Labour has promised to pay all contractors in the public service at least the living wage.
Currently set at $22.10, the living wage is the amount needed to "pay for the necessities of life and participate as an active citizen in the community". It's significantly above the present minimum wage of $18.90.
In 2018 the Labour-led Government made the living wage, updated annually, the minimum it pays anyone employed by the core public service. Workplace relations spokesperson Andrew Little said it's time to expand that to contractors too.
"As we recover and rebuild from the impacts of COVID-19, Labour is committed to helping working New Zealanders by raising wages, protecting them while they are at work, growing jobs and investing in the economy," he said on Saturday.
"That's why, as part of our economic plan, we will extend the living wage to core public sector contractors in the next parliamentary term."
He said it would boost pay for contractors presently on the minimum wage by nearly $100 a week.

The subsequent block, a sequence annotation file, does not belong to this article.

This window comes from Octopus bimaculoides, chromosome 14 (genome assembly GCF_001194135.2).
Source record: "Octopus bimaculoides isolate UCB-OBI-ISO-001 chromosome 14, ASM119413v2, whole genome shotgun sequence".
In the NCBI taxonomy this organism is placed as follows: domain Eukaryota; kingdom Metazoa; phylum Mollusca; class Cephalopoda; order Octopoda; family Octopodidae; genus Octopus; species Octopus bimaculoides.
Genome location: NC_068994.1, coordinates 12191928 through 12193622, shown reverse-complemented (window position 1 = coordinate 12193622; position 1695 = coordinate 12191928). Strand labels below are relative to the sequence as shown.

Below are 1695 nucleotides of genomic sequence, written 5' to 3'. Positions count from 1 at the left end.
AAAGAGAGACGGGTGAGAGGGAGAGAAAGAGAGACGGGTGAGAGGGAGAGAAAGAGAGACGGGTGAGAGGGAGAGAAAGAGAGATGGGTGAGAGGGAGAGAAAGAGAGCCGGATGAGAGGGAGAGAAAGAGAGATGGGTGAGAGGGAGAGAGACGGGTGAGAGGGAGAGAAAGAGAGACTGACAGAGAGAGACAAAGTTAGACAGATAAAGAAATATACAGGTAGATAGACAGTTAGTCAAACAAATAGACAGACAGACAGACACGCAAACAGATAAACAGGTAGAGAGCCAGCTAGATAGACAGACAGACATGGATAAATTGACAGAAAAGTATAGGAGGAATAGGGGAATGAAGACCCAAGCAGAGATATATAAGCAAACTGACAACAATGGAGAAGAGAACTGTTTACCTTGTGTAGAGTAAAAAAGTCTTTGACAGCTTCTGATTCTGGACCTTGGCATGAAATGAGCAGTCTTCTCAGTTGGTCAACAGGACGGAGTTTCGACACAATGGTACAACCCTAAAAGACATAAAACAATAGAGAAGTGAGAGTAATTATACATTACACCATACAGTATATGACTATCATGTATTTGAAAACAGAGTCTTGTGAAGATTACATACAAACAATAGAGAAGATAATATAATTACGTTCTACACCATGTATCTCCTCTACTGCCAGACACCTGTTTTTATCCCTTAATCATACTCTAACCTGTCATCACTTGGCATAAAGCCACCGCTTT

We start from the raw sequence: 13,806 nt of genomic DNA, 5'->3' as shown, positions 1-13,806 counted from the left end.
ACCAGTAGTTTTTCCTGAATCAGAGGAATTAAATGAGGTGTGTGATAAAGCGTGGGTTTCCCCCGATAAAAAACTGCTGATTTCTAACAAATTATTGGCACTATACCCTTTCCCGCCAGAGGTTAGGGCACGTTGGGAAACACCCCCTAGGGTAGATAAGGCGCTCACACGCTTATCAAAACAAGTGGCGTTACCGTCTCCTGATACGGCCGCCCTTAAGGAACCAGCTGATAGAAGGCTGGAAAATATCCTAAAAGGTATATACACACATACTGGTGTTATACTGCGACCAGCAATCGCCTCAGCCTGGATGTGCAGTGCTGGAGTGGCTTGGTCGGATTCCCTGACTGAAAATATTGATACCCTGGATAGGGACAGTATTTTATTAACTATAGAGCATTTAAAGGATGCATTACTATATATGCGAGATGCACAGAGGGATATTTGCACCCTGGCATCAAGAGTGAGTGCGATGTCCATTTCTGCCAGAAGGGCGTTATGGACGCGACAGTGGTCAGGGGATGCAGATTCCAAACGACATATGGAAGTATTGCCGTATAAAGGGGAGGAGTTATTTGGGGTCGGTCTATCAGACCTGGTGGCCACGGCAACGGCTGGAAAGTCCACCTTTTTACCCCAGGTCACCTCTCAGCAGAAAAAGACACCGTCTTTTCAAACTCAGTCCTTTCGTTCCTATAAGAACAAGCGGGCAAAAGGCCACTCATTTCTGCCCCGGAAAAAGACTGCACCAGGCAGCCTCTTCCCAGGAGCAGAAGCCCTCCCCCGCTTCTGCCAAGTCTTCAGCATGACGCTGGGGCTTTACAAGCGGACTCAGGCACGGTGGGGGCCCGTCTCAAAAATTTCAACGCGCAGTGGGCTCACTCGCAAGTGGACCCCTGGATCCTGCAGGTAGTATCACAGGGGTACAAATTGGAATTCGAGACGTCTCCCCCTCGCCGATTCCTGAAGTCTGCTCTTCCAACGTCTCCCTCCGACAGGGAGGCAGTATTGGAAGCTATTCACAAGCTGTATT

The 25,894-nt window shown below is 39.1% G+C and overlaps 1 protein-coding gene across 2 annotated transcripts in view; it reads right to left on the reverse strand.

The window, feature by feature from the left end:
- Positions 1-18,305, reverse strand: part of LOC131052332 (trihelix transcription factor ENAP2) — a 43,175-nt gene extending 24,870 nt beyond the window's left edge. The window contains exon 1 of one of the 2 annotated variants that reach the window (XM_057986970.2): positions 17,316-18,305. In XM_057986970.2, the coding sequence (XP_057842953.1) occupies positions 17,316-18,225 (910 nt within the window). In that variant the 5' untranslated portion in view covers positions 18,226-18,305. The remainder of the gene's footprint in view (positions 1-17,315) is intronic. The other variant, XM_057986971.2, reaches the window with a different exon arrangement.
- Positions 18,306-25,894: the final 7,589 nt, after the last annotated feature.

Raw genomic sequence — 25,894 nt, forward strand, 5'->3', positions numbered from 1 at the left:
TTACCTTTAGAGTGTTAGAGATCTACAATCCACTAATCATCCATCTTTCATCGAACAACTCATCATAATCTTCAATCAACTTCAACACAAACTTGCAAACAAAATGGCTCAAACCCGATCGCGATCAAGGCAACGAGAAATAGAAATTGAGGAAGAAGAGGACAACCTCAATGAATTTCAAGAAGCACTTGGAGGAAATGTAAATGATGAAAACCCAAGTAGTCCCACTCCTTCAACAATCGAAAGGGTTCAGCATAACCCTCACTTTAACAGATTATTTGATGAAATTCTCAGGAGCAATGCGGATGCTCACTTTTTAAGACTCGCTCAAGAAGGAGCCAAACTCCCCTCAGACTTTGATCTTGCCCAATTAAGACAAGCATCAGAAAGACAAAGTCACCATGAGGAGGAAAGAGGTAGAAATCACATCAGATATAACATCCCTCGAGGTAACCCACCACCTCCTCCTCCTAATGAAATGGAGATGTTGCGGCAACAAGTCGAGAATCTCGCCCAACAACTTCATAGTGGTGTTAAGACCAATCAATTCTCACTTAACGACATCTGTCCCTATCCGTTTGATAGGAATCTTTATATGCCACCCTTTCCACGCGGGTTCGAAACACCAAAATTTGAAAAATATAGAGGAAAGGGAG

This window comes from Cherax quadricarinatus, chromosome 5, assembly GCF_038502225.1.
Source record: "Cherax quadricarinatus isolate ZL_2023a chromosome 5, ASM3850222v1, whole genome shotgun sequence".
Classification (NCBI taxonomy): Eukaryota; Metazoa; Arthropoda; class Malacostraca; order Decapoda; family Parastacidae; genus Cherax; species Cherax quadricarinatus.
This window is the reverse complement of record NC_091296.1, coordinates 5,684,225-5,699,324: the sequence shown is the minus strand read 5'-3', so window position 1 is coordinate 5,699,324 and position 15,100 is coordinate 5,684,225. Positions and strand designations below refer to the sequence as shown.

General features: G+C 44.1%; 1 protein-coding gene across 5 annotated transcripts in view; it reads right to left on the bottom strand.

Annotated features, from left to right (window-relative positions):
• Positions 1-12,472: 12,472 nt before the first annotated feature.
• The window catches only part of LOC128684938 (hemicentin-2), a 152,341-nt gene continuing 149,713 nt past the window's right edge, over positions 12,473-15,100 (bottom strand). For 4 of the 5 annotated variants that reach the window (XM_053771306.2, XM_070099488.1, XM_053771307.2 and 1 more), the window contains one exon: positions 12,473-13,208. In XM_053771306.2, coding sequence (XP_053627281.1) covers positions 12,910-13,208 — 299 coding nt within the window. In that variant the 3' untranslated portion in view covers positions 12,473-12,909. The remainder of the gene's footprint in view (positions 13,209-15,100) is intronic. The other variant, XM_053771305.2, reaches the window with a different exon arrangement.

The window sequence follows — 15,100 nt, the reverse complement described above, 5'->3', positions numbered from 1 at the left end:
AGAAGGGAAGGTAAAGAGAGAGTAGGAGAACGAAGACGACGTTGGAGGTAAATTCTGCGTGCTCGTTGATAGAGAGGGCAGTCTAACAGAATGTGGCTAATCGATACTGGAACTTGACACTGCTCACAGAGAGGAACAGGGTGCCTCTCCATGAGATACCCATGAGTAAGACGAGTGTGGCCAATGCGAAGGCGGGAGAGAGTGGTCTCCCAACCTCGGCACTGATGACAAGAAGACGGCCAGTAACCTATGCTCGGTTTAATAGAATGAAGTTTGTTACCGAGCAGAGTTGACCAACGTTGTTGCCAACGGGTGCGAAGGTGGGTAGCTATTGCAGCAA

"Paying contracted workers a living wage will be a great boost to their household incomes and improve life for them and their families," added economic development spokesperson Phil Twyford.
"This money will be spent back in the community, meaning it will benefit the wider economy at the same time. Paying the living wage to contracted workers is a win for everyone."
About 70 percent of those benefited from the 2018 adoption amongst the core public service were women, Little said.
The policy would be rolled out as existing contracts end, and cost about $18 million a year.
The living wage is calculated each year by the New Zealand Family Centre Social Policy Unit. It typically runs a few dollars above the minimum wage, which is expected to rise to $20 next year if Labour is re-elected.
National has said it might cancel the planned increase. The Māori Party wants to raise it to $25.